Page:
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Dirk Bezemer holds a PhD in economics (Amsterdam) and two MSc degrees in agriculture (Wageningen). He was a researcher at Imperial College (Univ. London) and worked in policy advice (ODI) and in the UK civil service (DfID)on development economics issues before joining Groningen University where he is an Associate Professor. His work is published in Advances in Complex Systems, Accounting, Organizations and Society, the World Bank Research Observer, the Journal of Development Studies, World Development, Economic Systems, Comparative Economic Studies, the Journal of Economic Issues and the Cambridge Journal of Economics, among others.


His 2009-2010 work on financial fragility and economic models was widely quoted. His present research is on the monetary causes and consequences of the crisis, including research on the Great (Im) moderation, effects of quantitative easingand the ongoing commodity price bubble (with UNCTAD). He is inspired by Keynes, Schumpeter, Minsky and Godley and works with Steve Keen and Michael Hudson, among others.


Dirk Bezemer contributed to key policy reports by the OECD and World Bank advised the Dutch labour unions the Latvian social-democrats and wrote a strategy report for the Dutch development bank FMO. In 2010 he convened ECB, and European Commission representativesat a Groningen workshop the financial sector in macro models. In 2011 he organized a seminar with YanisVaroufakis on solutions to the Eurocrisis. He contributes regularly in the Dutch press and is a frequent invited speaker at international conferences as well as student meetings. His research into an empirical model for the financial sector’s role in growth and in crisis was funded by INET in spring 2011.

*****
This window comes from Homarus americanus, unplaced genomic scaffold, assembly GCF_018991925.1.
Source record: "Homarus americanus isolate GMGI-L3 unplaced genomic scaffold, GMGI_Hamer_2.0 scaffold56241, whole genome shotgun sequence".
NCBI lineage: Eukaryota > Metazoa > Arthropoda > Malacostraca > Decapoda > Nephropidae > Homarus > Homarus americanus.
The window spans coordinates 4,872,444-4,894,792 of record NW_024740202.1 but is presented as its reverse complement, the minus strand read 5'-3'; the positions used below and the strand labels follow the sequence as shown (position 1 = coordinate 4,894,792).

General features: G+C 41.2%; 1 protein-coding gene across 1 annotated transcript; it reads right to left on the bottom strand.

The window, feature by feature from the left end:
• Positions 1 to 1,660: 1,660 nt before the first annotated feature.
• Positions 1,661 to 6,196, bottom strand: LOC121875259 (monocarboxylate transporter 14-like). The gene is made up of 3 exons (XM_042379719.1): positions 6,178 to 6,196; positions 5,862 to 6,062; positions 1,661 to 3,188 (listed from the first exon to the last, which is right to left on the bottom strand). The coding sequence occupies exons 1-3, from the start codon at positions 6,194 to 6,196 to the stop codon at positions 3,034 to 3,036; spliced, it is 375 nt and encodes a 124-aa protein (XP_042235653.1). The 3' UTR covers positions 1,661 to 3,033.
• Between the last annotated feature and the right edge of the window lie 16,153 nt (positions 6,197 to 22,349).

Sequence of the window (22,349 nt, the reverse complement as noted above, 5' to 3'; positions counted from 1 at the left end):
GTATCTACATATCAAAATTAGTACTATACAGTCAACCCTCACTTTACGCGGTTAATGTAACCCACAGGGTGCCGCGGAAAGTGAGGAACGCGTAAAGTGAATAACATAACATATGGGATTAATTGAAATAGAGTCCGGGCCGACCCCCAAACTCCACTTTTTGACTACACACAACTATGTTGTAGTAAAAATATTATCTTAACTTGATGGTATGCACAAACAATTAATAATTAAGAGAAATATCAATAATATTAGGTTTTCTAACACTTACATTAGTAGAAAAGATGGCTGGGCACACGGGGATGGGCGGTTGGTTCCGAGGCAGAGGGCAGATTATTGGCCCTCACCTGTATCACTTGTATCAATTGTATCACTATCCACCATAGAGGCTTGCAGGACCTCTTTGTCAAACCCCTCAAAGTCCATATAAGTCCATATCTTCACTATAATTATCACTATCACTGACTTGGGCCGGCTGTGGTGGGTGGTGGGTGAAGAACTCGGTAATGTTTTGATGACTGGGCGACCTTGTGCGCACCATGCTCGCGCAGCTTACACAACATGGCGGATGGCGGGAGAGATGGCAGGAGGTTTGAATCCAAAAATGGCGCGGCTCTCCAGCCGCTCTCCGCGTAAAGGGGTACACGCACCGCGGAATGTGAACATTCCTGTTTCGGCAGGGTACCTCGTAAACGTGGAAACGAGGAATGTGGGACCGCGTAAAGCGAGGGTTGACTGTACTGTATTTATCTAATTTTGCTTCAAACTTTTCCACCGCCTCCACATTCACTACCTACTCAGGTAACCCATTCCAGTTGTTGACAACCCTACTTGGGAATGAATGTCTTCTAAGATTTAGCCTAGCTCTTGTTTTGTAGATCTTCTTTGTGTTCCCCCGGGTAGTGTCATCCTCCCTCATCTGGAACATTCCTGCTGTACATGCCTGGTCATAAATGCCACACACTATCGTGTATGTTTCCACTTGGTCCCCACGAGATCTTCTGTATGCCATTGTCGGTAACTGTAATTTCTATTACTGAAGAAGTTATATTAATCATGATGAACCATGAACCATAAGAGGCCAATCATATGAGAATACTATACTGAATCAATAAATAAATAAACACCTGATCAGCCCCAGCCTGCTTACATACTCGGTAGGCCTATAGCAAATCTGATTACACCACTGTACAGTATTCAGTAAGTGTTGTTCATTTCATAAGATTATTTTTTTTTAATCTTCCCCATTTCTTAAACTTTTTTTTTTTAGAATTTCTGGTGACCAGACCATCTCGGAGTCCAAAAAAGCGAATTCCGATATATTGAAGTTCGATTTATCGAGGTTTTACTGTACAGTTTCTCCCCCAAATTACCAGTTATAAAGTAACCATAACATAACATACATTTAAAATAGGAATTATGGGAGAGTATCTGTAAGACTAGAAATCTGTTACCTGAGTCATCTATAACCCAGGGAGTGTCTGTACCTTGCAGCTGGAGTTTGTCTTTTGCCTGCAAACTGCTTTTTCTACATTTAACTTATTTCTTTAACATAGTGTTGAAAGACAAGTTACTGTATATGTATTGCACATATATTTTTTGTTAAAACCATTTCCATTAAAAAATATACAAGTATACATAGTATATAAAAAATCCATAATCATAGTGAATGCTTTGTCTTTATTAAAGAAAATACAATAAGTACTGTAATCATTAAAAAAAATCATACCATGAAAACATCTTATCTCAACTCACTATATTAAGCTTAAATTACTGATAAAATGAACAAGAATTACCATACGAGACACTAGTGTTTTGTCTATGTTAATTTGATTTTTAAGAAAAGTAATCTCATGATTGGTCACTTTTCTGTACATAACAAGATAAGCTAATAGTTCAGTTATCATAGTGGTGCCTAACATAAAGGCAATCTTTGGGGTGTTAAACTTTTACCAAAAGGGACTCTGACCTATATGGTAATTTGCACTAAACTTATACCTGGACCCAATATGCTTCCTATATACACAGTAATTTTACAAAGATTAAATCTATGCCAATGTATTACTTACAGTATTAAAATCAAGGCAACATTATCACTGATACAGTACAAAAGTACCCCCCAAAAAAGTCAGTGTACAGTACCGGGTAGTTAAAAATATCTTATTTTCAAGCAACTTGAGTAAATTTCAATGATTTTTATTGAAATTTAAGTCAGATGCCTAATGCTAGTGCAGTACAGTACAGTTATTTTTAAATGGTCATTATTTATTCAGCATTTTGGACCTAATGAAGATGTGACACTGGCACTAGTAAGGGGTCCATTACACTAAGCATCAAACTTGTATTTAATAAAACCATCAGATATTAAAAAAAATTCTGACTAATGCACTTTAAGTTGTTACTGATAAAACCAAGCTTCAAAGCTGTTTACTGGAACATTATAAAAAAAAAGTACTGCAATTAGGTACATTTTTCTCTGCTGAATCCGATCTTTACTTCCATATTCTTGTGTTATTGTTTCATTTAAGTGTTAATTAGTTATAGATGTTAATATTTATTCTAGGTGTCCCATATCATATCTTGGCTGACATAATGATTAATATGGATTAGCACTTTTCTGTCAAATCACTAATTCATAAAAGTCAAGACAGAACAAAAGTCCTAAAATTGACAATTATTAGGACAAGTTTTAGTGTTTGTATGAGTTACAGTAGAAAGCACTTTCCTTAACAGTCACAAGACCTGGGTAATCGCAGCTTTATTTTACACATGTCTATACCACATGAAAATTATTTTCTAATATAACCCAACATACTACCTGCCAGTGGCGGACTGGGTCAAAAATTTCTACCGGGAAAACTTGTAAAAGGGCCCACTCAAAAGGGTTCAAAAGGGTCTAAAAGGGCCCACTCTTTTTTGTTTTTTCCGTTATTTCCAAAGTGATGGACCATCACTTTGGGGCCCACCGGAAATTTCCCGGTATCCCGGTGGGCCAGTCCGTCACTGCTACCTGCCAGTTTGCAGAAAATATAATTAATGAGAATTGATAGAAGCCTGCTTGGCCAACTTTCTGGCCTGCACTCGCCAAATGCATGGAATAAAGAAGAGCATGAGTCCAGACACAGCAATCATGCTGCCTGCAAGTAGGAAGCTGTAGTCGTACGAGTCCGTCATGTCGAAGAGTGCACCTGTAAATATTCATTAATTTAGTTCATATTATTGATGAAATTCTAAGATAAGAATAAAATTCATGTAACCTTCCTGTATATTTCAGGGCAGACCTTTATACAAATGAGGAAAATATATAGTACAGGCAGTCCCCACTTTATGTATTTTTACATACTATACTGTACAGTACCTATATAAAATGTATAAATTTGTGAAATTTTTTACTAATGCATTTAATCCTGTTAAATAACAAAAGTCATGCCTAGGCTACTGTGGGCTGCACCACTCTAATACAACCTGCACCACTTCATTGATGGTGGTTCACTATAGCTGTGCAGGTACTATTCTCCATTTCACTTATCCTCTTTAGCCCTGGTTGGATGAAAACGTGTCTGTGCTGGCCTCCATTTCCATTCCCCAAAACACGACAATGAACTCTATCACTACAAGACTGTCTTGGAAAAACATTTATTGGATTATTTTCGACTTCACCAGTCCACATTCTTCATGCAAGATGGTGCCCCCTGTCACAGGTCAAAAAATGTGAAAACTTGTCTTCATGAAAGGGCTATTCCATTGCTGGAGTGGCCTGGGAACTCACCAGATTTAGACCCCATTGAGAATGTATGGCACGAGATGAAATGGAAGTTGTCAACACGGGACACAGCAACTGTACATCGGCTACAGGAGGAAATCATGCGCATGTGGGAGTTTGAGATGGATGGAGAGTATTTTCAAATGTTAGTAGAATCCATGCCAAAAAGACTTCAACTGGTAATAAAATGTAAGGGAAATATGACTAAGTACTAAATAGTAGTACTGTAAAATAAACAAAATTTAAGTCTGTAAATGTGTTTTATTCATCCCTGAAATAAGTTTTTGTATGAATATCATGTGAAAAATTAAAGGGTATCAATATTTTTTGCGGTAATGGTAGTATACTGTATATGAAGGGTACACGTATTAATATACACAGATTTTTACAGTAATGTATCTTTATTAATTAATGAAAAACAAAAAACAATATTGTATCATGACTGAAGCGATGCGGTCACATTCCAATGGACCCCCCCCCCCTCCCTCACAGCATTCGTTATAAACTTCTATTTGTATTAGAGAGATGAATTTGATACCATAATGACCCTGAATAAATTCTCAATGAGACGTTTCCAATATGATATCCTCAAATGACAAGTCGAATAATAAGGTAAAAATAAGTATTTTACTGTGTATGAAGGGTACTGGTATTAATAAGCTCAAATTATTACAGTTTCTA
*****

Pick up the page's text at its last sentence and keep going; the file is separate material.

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Finance and Growth: When Credit Helps, and When it Hinders

Paper Conference paper | | Apr 2012

The financial sector can support growth but it can also cause crisis. The present crisis has exposedgaps in economists’ understanding of this dual potential.

Featuring this expert

Open to be open to be open…

Article | Jan 8, 2013

INET has chosen the label “openness” to describe New Economic Thinking - “open” for other disciplines, for other methods, for other questions, for other interpretations, etc. It’s easy to hurrah.

Feelings Offstage

Article | Apr 15, 2012

INET Berlin 2012 - back home again. On stage, it’s been a huge amount of claims, assertions, and arguments about what went wrong, about what exactly happened, about why this time was different, about what will certainly happen, and about what remains deeply uncertain, about what “we” shall do about it, about what “we” could do better.

Financial Instability Mini-Documentary

Video | Apr 14, 2012

Financial stability, or the lack thereof.